Reflection: Two and a half days in to the Ration Challenge

This Refugee Week I am taking part in Act for Peace’s Ration Challenge. For seven days I am committed to eating the same rations that a refugee receives in Burma. The rations are: 3,500 g of rice; 280 g of split peas; 250 g of fortified flour; 155 g of fish; 40 g of salt and 125 ml of vegetable oil.

Ration Challenge 4

The rations, plus my cultivated condiment

Because refugees can add to their rations by cultivating a garden we are also able to add supplies that we have ‘cultivated’ by getting sponsorship: $200 raised adds a condiment; $300 adds a serve of vegetables; $400 adds a portion of fruit; $500 adds a serve of protein; and $1000 adds a bonus item to the value of $5.

Two and a half days in I am not hungry, or feeling very deprived. But I am feeling a little bored at my lack of menu choice. 3.5 kg of rice over the course of a week is a lot of rice! I had bowls of plain rice for breakfast on Sunday and Monday, and rice fried with chilli for Sunday lunch and dinner, and I am already very, very over rice.

Sunday breakfast - rice and hot water

Sunday breakfast – rice and hot water

Today, Tuesday, I had some tuna mixed with my rice and simply adding that little bit of fish made the meal exciting. (I think I would do much better on this Challenge if the rice was replaced with rolled oats. A week of porridge for breakfast would be much easier for me. Is that just a cultural thing?)

So the first thing I have discovered by doing this challenge is how astonishing is the variety of food I am normally able to eat. I don’t simply need to fill my stomach – the food I usually eat is tasty as well as filling.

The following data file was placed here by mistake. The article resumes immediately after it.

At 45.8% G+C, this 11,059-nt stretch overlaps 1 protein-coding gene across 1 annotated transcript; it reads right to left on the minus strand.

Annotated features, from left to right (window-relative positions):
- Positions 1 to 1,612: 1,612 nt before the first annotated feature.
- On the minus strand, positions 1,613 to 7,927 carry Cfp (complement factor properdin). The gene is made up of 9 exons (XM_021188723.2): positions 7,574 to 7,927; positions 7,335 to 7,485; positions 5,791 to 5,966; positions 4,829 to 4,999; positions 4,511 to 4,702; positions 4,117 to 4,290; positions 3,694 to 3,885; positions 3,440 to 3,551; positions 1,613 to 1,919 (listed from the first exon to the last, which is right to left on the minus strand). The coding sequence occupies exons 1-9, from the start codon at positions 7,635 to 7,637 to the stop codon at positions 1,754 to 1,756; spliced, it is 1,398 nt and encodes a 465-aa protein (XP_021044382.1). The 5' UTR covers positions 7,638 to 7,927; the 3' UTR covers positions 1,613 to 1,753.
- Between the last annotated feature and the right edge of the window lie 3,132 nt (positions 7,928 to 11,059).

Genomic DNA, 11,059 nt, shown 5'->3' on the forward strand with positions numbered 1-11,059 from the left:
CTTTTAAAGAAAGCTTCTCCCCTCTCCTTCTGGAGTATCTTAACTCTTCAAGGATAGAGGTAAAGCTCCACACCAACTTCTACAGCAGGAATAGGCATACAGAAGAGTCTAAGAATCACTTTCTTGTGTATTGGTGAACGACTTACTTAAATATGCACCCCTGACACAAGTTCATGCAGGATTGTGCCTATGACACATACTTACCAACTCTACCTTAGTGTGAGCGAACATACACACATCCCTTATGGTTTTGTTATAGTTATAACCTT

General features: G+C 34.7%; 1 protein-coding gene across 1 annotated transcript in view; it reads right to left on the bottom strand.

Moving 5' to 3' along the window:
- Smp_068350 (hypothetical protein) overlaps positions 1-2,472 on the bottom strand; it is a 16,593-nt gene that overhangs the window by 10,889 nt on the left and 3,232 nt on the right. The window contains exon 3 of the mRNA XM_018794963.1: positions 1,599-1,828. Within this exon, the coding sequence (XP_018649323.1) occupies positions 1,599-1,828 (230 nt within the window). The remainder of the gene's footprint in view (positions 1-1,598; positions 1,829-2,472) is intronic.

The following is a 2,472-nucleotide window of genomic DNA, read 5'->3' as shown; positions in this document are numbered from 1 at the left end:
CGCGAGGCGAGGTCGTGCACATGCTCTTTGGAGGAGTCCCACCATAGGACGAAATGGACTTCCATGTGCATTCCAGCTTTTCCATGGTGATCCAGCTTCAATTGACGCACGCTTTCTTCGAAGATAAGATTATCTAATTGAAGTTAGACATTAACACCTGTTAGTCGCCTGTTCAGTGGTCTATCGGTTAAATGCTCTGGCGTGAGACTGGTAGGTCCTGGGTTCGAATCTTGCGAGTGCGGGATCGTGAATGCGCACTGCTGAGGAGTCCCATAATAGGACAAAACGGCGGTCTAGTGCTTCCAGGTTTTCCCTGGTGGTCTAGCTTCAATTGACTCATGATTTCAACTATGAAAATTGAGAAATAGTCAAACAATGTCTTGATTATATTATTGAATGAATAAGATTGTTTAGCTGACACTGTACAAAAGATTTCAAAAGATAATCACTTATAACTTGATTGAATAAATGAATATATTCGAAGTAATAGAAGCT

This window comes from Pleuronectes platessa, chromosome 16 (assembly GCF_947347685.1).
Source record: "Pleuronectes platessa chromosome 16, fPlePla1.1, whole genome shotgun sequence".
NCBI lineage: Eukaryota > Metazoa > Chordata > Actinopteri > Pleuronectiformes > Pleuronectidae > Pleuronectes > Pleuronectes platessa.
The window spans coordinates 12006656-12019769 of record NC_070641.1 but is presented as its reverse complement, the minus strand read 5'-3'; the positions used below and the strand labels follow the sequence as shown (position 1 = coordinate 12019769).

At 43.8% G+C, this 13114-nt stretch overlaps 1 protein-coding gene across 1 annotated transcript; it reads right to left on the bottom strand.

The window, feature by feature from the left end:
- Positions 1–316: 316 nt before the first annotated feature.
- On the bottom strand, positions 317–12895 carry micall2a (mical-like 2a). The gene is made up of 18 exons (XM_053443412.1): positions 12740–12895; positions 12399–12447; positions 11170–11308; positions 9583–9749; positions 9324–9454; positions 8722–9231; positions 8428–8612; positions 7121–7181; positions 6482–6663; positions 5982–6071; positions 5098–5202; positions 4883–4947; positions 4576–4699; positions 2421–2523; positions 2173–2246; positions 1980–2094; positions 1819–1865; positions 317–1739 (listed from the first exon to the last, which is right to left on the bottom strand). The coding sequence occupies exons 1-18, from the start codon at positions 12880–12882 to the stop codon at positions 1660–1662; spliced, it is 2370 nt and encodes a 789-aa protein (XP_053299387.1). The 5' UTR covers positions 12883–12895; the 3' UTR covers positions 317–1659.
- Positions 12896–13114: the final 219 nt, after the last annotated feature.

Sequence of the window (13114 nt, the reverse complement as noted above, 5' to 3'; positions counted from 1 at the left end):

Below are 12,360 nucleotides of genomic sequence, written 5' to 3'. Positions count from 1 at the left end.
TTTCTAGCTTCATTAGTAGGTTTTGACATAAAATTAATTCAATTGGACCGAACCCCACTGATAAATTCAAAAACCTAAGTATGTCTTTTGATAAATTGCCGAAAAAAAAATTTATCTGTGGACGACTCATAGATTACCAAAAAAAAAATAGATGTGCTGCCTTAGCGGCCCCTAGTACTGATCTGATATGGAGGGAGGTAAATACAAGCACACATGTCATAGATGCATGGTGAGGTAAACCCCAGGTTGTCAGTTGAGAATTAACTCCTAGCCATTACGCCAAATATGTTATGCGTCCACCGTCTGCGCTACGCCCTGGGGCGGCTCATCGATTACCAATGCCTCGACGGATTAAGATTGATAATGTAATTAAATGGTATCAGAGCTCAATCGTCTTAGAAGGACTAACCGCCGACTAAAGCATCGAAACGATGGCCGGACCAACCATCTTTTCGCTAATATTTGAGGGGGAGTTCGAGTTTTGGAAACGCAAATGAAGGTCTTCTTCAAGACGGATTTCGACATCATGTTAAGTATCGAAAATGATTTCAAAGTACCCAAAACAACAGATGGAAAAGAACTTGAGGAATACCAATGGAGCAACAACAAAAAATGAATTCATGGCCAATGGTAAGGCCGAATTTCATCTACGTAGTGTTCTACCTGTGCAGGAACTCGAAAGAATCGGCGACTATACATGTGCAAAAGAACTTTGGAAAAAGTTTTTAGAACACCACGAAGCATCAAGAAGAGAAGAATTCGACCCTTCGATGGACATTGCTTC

The second thing I have discovered, or rediscovered, is how long it takes to prepare food if all I’ve been given is the basics. On Sunday night I started to make soup with the split peas. Rather than making a single serve of soup, I decided to use half my rations and make multiple serves of soup. What I didn’t realise was how long it takes to break split peas down. In the end I had some more rice for dinner while I waited for the soup to cook – which took three episodes of Doctor Who plus the forty-minute Sunday night ABC news bulletin. It’s been a long, long time since I made soup from scratch, and I just wasn’t prepared to spend that much time cooking. I’m going to appreciate labour-saving foods and devices when this week is finished.

Ration Challenge 1

Preparing food from scratch – sort of

Ration Challenge 2

Very tasty chapattis

But I am quite proud that I am managing to feed myself. On Monday night I had the soup that I’d made the night before and chapattis that I cooked that evening. The soup was a bit bland but the chapattis were wonderful! I suppose I didn’t really make them from scratch, the flour had been milled for me, but I still had a sense of achievement.

I haven’t been missing coffee as much as I thought I would. I had a horrible headache on Sunday night, and on Monday morning I took a couple of pain-killers (I know they weren’t in the rations, but I was desperate). But now, on Day Three, I’m feeling fine. I have, however, decided not to go for any runs this week. That might just be sheer laziness on my part, but I’m not sure I could resist the post-run temptation to eat a piece of fruit or some vegetables.

Ration Challenge

As I look forward to breaking this ration fast on Sunday I am aware of how minuscule my response to the world’s refugees is. I’m living (mainly) on rice for a week. It’s absolutely nothing! But the important thing is the money that I’m raising, more than $1000 so far. Overall $250,000 have been raised by Act for Peace and that will feed 1157 Burmese refugees for a year. There’s no way I could donate $1000 myself, so I’m excited to have raised $1000 from my kindly friends and relations. If you haven’t donated yet and would like to, go here. And thank you!

This entry was posted in Political Activism, Reflection and tagged , , , . Bookmark the permalink.

Leave a Reply

Fill in your details below or click an icon to log in: Logo

You are commenting using your account. Log Out /  Change )

Twitter picture

You are commenting using your Twitter account. Log Out /  Change )

Facebook photo

You are commenting using your Facebook account. Log Out /  Change )

Connecting to %s